There are rules, and then there are rules.
The first kind are those that we understand. We might not like them all the time — rural highway speed limits come to mind — but we get why our elected officials have enacted them. They make a certain sort of sense. Public safety and whatnot.
The other kind? These are the rules we do not get at all. Why can’t I go the regular speed limit in some school zones when the kids are all locked up inside again? Oh, that’s right, because nothing makes sense in the world. That’s why.
All of this brings us to Tom, who is so incensed that he wrote twice with this question:
“I travel the 215 Southern Beltway quite often,” he wrote in an email. “Why ‘No Right Turn On Red’ on Rainbow Boulevard going north? That would be driving west on the 215. Traffic is always needlessly backed up, wasting pricey fuel.”
Because of rules, Tom.
That intersection is under the control of Clark County, and Clark County has rules that we must all abide by.
Dan Kulin, a county spokesman, pointed out that Tom is talking about a double right turn lane there. The county doesn’t allow a right turn on red at any double right turn lanes, Kulin said. That’s iron-clad.
Typically, local entities follow federal guidelines set down in the Manual of Uniform Traffic Control devices, which helps keep traffic laws, uh, uniform around the country. This is why stop signs are red and traffic cones are orange.
But the manual doesn’t address this issue at all.
Out in northwest Las Vegas, there’s a double right turn lane at Ann Road and U.S. Highway 95. You can turn right on red from the right, inside lane, but the sign prohibits you from doing so from the outside right turn lane.
I checked with Diana Paul, a city of Las Vegas spokeswoman. Their rules are a little more forgiving than the county’s.
“It is true that the city of Las Vegas looks at each location individually and determines the best traffic engineering solution for the respective situation,” she wrote in an email. “Though most dual right turns have signs displayed to prevent right turns on red, there are some locations that conditions allow this movement to be safely made, and we take that into consideration when allowing this movement.”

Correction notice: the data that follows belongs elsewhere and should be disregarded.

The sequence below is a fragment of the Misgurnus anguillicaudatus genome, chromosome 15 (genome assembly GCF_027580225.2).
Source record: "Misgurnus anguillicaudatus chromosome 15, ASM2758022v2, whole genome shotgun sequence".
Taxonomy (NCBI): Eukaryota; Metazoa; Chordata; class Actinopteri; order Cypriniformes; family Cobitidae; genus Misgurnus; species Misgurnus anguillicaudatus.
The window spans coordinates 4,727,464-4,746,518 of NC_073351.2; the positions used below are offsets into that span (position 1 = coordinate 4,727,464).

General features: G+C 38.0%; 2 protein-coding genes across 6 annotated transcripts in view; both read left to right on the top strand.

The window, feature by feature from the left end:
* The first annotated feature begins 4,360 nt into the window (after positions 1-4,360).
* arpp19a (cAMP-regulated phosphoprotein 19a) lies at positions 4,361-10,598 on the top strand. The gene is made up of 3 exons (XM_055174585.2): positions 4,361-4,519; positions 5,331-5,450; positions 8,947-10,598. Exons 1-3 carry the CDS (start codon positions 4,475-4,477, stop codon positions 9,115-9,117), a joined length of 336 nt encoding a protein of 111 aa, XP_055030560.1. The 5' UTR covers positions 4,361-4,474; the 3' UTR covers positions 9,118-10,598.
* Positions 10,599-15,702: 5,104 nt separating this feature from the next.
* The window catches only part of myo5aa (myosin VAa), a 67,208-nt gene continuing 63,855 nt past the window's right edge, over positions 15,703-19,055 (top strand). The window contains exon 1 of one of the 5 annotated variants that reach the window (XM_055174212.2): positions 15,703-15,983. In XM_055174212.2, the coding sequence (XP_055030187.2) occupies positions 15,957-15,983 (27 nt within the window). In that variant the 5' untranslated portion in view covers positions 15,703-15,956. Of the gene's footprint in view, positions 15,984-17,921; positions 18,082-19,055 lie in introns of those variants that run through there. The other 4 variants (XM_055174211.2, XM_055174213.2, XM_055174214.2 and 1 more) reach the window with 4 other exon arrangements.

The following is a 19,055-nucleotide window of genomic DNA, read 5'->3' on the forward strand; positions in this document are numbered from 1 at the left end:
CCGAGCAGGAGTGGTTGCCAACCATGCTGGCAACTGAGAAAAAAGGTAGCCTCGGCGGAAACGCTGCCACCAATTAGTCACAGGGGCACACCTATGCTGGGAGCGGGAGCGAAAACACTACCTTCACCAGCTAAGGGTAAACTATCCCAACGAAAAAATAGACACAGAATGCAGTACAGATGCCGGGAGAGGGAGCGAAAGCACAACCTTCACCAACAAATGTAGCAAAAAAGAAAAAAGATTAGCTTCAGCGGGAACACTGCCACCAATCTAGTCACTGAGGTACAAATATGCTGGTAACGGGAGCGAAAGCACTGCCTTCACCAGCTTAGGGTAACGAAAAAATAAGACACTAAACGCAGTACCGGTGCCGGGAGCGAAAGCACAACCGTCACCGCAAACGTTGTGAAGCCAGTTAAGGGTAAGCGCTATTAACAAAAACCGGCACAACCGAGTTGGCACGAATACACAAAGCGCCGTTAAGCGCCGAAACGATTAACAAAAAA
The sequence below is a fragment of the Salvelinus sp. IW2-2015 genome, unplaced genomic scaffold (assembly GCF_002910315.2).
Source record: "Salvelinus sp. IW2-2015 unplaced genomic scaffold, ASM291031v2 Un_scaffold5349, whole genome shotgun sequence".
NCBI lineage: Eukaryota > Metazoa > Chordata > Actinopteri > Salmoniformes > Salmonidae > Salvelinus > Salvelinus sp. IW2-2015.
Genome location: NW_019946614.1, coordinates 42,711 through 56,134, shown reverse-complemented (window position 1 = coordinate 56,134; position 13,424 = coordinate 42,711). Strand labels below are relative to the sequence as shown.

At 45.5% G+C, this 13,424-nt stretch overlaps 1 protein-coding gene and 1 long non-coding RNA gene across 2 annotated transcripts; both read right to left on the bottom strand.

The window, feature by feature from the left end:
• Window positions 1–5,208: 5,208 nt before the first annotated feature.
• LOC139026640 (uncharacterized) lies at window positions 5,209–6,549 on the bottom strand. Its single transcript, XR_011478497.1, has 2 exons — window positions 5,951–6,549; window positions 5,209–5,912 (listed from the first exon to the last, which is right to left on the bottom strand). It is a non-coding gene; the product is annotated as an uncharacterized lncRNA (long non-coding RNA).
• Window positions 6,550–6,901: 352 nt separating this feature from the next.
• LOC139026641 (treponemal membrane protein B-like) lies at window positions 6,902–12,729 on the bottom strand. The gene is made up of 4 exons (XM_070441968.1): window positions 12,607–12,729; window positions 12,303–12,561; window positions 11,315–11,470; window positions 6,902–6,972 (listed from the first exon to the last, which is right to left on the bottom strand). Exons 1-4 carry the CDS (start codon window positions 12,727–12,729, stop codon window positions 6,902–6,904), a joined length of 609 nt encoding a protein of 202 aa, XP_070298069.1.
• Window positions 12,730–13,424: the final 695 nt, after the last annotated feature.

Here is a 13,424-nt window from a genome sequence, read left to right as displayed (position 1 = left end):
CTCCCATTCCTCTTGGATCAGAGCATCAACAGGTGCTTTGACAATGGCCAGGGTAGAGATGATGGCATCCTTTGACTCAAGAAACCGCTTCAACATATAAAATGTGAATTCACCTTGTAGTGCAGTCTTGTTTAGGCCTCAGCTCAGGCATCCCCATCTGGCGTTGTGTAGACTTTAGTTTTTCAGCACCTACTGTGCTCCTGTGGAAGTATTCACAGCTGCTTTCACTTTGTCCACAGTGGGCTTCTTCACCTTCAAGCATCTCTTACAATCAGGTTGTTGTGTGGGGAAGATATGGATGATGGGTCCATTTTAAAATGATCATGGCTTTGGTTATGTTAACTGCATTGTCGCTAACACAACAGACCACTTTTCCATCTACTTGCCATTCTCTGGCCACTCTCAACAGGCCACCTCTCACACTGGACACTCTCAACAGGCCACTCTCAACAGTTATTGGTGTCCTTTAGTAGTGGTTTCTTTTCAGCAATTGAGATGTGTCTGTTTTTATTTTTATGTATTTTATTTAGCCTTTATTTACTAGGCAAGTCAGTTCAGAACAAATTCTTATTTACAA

She pointed out, too, that state statutes and the federal manual dictate what local rules end up being enacted.
“There is no prohibition within either of these two documents preventing motorists from making right turns on red from the right lane of a dual right turn, though sound engineering judgment must be displayed whenever we make a decision to do so.”
So, like I said, there are rules. And then there are Clark County’s rules.
Bill wrote in with another complaint about red lights. These are at the westbound Charleston Boulevard entrance to U.S. 95.
He said he has been driving through there for years now.
“All of a sudden a metering light was installed and has completely jammed up the traffic flow on WB Charleston to get on this ramp. The traffic backs up so bad and there is a bus stop right after Sacramento Street that adds to the backup even more. This now adds an extra 10 or 15 minutes to my already lengthy commute. How can we get this metering light removed?”
These metering lights went active back in July. The Regional Transportation Commission, which governs traffic light timing in the valley, explained that the lights would generally be operated during rush hour in the morning and afternoon. The aim is to keep traffic flowing smoothly, of course. Not to bottle it up.
I checked with Sue Christiansen, an agency spokeswoman, who said they would look into Bill’s complaint.
A week went by. They asked for more time. School was about to start, and they wanted to get an accurate look at how things would go with the increased traffic flow.
Christiansen got back to me this past week and said adjustments were made there just before I sent them Bill’s complaint.
Everything seemed to be working fine since then, she said.
But they promised to keep an eye on it, just in case.
Got a transportation question, comment or gripe? Ship it off to email@example.com. Follow the Road Warrior on Twitter @RJroadwarrior.